Brits enjoy mocking Americans who date the war 1941-1945, relegating the invasion of Poland, the fall of France and the Battle of Britain to mere footnotes in the war's history, but in dating the war from 1939, we do the same to the Marco Polo Bridge Incident and the invasion of Czechoslovakia. The point is that each country has its own embedded narrative of the Second World War. The British narrative is tied up with Dunkirk and The Battle of Britain, both of which position us as plucky underdogs, holding on desperately, alone in the face of seemingly unstoppable adversity, but to an outsider, would it necessarily seem like that?

The RAF's defence of Britain against German bombers is certainly a stirring tale, but when you think of the great fighter aces of the war, you have to scroll down a very long list of German pilots before you get to James Edgar "Johnnie" Johnson, whose 34 kills were impressive but no Erich Hartmann. Bottom line: Germany did fighter aces better than anyone, and fighter aces are romantic. The fact that Germany was on the losing side and that these pilots were fighting for a flawed cause just makes them tragic as well as romantic heroes.

The two battles at El Alamein are often feted in the UK as important turning points in the war, and rightly so, but a quick look at the figures reveals just how hopelessly outnumbered the German Afrika Korps under Rommel were in both battles. The British strategy was sensible -- wait until the odds are insurmountably in your favour and then grind the German army into dust -- but it wasn't daring or romantic. Rommel was underequipped and overachieved through his ingenuity. Montgomery was numerically superior and ruthless. Bottom line: Rommel is a more romantic figure. His execution by Hitler for his involvement in the July 20th Plot just makes him a tragic as well as a romantic hero.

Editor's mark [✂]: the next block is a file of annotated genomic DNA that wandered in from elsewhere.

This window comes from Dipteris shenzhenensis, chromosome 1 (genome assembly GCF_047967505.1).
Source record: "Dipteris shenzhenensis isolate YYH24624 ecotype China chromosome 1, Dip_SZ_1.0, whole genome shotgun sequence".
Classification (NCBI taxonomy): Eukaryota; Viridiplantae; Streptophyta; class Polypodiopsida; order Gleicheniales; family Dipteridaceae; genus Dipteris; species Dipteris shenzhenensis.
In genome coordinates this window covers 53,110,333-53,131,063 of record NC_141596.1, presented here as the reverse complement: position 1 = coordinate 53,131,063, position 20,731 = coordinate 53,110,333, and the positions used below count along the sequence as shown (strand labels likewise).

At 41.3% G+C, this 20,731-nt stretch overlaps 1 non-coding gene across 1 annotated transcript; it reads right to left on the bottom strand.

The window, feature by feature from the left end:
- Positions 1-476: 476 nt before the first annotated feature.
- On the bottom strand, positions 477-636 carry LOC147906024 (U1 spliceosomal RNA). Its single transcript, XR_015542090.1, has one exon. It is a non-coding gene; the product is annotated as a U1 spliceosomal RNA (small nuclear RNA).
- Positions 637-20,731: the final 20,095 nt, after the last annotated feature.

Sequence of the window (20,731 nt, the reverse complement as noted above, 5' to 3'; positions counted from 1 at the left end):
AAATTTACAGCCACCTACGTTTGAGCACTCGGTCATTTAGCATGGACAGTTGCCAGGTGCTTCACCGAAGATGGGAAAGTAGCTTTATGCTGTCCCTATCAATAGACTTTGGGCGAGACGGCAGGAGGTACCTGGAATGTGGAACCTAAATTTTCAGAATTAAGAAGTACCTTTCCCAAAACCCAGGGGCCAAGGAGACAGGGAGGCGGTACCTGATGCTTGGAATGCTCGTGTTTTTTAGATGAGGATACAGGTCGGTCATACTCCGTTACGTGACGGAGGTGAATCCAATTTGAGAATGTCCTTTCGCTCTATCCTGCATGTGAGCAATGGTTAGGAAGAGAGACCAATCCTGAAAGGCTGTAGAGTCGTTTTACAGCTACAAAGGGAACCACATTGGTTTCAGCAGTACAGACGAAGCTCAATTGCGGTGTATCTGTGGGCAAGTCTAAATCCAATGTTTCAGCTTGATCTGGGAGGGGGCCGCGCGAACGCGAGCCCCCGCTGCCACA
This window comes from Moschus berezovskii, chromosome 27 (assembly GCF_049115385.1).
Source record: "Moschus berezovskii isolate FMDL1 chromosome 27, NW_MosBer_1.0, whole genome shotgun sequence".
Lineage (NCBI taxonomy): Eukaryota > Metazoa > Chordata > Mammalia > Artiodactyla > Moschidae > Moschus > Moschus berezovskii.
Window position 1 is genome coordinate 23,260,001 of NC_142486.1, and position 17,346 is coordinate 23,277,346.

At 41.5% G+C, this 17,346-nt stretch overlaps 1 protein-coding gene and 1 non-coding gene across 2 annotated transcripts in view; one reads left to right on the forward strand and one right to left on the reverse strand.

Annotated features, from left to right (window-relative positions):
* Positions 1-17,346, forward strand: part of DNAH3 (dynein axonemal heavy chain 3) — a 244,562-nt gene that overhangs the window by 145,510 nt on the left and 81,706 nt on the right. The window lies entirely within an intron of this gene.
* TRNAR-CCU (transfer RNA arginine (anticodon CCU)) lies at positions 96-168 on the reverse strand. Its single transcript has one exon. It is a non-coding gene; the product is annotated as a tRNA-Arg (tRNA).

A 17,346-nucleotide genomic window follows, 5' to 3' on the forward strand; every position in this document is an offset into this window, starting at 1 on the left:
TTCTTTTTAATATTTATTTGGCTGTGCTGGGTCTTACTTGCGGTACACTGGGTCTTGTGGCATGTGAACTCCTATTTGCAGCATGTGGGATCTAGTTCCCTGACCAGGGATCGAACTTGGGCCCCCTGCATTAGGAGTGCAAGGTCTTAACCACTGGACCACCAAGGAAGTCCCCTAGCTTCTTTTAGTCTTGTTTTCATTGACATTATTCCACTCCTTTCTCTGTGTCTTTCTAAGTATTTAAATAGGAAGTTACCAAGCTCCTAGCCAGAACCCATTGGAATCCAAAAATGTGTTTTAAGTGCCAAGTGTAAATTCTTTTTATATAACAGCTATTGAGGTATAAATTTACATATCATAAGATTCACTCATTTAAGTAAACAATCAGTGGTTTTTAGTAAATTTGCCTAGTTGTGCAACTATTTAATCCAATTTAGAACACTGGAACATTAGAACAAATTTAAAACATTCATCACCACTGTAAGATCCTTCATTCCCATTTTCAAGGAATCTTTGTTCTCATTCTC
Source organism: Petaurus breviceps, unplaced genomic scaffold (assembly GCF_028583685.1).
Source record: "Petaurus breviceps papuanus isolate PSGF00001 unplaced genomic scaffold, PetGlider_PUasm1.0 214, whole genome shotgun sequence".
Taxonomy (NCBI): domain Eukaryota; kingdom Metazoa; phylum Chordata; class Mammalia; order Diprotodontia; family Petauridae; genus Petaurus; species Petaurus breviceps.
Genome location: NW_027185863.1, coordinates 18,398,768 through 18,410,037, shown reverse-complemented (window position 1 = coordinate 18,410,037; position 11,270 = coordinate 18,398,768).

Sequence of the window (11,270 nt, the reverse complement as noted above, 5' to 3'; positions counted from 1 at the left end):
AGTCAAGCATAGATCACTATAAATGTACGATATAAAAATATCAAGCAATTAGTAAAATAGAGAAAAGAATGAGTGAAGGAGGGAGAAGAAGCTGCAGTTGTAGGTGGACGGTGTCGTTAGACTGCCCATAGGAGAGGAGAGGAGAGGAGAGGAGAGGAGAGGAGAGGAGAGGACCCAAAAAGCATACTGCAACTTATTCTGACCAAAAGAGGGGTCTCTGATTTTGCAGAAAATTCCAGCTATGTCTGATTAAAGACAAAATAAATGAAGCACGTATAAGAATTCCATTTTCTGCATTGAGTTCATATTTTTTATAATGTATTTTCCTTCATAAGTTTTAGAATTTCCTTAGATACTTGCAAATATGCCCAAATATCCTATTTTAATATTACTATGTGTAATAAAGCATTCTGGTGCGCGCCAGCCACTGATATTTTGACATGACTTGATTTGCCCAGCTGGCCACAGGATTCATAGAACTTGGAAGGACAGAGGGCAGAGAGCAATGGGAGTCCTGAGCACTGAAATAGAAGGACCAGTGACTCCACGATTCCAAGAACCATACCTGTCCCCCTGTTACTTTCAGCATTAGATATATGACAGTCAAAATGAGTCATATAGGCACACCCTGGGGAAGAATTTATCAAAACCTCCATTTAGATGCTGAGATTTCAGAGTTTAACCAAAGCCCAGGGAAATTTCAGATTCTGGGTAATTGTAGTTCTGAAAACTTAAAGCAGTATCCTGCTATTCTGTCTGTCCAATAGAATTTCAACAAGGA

The Atlantic naval battles between the Royal Navy and the Kriegsmarine were similarly one-sided. The Graf Spee was outnumbered three to one at the Battle of River Plate; The Scharnhorst was sunk by a fleet of fourteen Royal Navy ships; the Bismarck was sunk by fleet comprised of two aircraft carriers, three battleships, four cruisers and seven destroyers; the Tirpitz was just bombed to oblivion without ever getting to see action. The Royal Navy was ruthless in hunting down and destroying German ships, and even went as far as attacking the French fleet at Mers-el-Kebir to prevent them falling into German hands. Compared to the clenched iron fist that the Royal Navy swung down on any challenge to its supremacy in the Atlantic, the German ships and U-Boats cut lonely figures. Bottom line: German warships operated in a more romantic milieu. The fact that they were outnumbered, outgunned and doomed makes them tragic as well as romantic.

Now imagine: you're a writer and you're planning to tell an epic war story. You have a love of tragedy, and the idea of depicting the lives of soldiers fighting for causes they don't even necessarily believe in, under leaders who don't necessarily have the noblest of motives appeals to you. You want there to be drama, and you want there to be pathos. You look to past wars for ideas, seeking not the most honourable and righteous causes but the situations with the most dramatic potential. It turns out that the protagonists of many of the most dramatic situations of the war also had the nicest uniforms. A big grin spreads over your face and you say, "Eureka!"

So to paraphrase Sean's article, I would posit that Gundam is not establishing Zeon as the bad guys by using the World War II-era German aesthetic, but establishing them as the tragic, romantic and dramatic guys, devoid of the more proper historical associations that we might assume.